The finish line at hand.
Oh to be young and have each day, week and month stretch out endlessly before you!
Tomorrow, Tuesday May 31, 2nd grade, Room 210, visits the river at Berteau to learn about flowers, birds and animals, and the small creatures that inhabit the bottom muds. It is a walking trip that leaves Waters at 8:30, back by 10:30. If you can join us, meet at the fish tank after drop off.
Wednesday, June 1, 5th grade, Room 310 is off for their final trip to Sauganash as Mighty Acorns. The subject of this trip is "The Pressure's On" (see writing below) about how the fate of natural areas like Sauganash (and planet earth) are in our hands. What will we do? Meet for briefing at 9:00 in the Conference Room. We leave at 9:30, back at 1:00. Please consider that part of the goal of the Mighty Acorns is to have families permanently connected to individual sites, and committed to the protection of all our natural areas in the future. You are invited to participate, as a family, at any and all of the work dates.
Thursday, June 2, 5th Grade Room 308 repeats the trip describes above.
Wednesday night is garden night. Much work to do at this moment of MAXIMUM growth. Come learn the plants, meet friends and neighbors, work, eat, play. 5 until dark.
Saturday, June 4, is a Riverbank workday from 12-3pm. Weeding, trimming, maybe fences. Meet at Berteau Street.
Coming up are:
Waters 2nd Bio-diversity Day. Wednesday June 8, 8:30 - 3:15. All class rooms from 4th thru 8th grade will participate in attempting to identify every organism in our garden, from the tiniest ant to the biggest trees. We will have professional mentors, parent volunteers, iPads, and I-Nature robots to help us. Each child that completes the Discovery sheet and successfully names the organism will be credited as a discoverer. The goal here is to practice our skills and develop our appreciation of bio-diversity: how diversity creates more diversity, resilience and health. We will continue at Garden night. Bring your hand lens or binoculars.
Coming up but as yet un-scheduled are:
Recycling and Composting Luncheon;
1st Grade Tree Olympics;
8th Grade Garden Pizza and Lemonade party
The Pressure’s On
Sauganash Prairie Grove is a rare, remnant, ecosystem surviving in an ocean of intense urban development. Bio-diversity is high, but under constant pressure from pollution, alien invader species, vandalism, poaching, encroachment, and isolation. Without active management and stewardship, Sauganash would likely deteriorate into a degraded, weedy, scrubland with low bio-diversity. It would be dominated by a few aggressive alien species. The oak woods would vanish over time. The prairie grove would disappear to be replaced by a dark woodland dominated by buckthorn. The plant and animal species it hosted would also disappear.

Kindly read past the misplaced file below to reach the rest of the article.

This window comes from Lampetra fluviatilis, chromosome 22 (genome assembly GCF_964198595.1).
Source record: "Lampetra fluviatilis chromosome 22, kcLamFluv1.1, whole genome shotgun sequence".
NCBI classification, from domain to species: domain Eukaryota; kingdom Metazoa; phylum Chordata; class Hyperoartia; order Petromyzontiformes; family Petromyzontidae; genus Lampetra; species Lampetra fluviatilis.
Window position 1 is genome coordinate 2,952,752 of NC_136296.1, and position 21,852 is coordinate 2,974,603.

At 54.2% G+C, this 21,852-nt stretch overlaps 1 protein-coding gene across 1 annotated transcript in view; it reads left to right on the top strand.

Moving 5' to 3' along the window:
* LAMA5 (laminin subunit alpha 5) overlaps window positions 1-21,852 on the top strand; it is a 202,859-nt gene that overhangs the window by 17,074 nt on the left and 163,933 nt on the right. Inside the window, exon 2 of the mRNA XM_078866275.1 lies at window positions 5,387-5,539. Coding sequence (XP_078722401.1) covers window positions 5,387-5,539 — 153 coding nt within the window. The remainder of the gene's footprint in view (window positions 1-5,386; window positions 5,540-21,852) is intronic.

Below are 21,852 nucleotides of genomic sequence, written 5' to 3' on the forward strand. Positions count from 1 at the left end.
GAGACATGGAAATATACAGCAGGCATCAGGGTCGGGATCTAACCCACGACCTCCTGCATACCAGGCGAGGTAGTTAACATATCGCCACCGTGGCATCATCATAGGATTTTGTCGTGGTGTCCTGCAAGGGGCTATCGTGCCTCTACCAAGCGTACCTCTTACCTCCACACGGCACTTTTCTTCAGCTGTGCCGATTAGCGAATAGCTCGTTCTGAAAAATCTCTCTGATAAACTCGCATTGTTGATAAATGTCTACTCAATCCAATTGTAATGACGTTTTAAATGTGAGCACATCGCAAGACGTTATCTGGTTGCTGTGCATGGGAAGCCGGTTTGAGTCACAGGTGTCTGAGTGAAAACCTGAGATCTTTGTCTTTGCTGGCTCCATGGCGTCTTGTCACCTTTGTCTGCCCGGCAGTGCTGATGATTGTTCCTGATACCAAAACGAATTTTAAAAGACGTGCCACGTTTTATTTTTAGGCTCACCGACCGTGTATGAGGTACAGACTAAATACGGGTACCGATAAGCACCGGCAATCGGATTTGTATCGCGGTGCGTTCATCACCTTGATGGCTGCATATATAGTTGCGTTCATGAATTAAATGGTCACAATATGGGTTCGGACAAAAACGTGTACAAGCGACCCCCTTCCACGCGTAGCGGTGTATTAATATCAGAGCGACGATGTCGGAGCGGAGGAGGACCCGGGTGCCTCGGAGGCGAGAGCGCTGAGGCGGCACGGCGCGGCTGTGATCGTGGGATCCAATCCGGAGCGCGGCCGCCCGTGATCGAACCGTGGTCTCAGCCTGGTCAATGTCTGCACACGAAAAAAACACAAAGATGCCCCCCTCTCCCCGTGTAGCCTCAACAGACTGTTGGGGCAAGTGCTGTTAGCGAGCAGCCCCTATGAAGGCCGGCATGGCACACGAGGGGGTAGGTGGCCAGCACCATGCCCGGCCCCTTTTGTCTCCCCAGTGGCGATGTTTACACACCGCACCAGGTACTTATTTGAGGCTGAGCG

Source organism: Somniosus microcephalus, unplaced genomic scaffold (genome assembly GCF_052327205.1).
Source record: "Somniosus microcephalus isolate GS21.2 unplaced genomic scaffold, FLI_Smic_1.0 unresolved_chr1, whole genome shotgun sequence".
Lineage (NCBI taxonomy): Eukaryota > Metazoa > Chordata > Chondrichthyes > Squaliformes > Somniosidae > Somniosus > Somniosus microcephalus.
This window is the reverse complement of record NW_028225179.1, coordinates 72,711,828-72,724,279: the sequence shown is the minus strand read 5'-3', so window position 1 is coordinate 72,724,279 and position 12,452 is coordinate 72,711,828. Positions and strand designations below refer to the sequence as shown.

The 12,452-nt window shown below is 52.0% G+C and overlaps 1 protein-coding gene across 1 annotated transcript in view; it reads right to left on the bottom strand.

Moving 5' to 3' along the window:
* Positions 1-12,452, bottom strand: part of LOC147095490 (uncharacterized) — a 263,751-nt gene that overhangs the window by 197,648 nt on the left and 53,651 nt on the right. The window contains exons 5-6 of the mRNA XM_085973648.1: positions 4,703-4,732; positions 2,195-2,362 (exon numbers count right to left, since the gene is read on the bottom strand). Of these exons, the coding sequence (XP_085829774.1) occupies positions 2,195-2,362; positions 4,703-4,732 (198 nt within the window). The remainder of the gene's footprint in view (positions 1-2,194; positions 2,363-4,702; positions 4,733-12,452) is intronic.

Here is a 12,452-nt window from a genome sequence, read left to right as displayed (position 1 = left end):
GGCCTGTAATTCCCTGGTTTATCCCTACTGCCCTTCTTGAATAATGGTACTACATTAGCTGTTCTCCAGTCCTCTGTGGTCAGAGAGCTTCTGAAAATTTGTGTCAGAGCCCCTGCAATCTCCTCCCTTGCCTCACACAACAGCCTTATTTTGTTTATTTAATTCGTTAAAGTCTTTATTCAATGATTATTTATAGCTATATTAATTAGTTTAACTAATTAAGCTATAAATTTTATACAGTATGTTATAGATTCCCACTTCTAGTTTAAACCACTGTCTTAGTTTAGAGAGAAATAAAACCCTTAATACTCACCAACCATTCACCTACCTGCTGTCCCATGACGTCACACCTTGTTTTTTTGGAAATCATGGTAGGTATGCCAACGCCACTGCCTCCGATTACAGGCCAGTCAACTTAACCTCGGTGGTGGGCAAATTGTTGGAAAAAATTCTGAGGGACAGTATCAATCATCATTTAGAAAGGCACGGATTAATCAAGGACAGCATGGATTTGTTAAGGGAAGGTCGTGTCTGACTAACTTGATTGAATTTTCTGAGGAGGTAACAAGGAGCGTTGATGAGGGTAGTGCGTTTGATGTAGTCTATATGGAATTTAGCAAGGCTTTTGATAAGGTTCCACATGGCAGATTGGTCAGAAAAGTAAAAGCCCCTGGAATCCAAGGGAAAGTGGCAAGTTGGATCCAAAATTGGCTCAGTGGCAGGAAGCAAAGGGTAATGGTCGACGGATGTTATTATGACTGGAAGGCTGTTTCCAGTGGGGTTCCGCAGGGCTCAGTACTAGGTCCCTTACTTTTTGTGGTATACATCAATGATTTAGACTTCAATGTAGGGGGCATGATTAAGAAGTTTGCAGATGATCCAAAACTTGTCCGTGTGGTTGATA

For many years the Forest Preserve (FPD) believed that giving the land legal protection would allow it to survive in its original healthy and diverse state. But by the mid-1970s it was clear that most of the land was ecologically sick and losing its diversity of plants and animals. The advent of volunteer restoration groups, the Mighty Acorns, and the decision of the Cook County Forest Preserves to actively manage their precious holdings has begun to reverse this trend.
The FPD mission is: “to acquire, restore, and manage lands for the purpose of protecting and preserving public open space with its natural wonders, significant prairies, forests, wetlands, rivers, streams, and other landscapes with all of its associated wildlife, in a natural state for the education, pleasure and recreation of the public now and in the future.”
Sauganash and other preserves face many challenges. But it is clear that its fate depends on what we, the people, do or don’t do. Our actions will decide whether the plant and animal communities thrive and grow increasingly diverse, or whether they will decay into a wasteland.
Before we go on your final trip to Sauganash as a Mighty Acorn, we will perform an experiment that will illustrate how our actions, as individuals and as a community, will affect our last remaining, ancient ecosystems. Will they thrive, or be destroyed? It is up to us.
Fifth Grade, Spring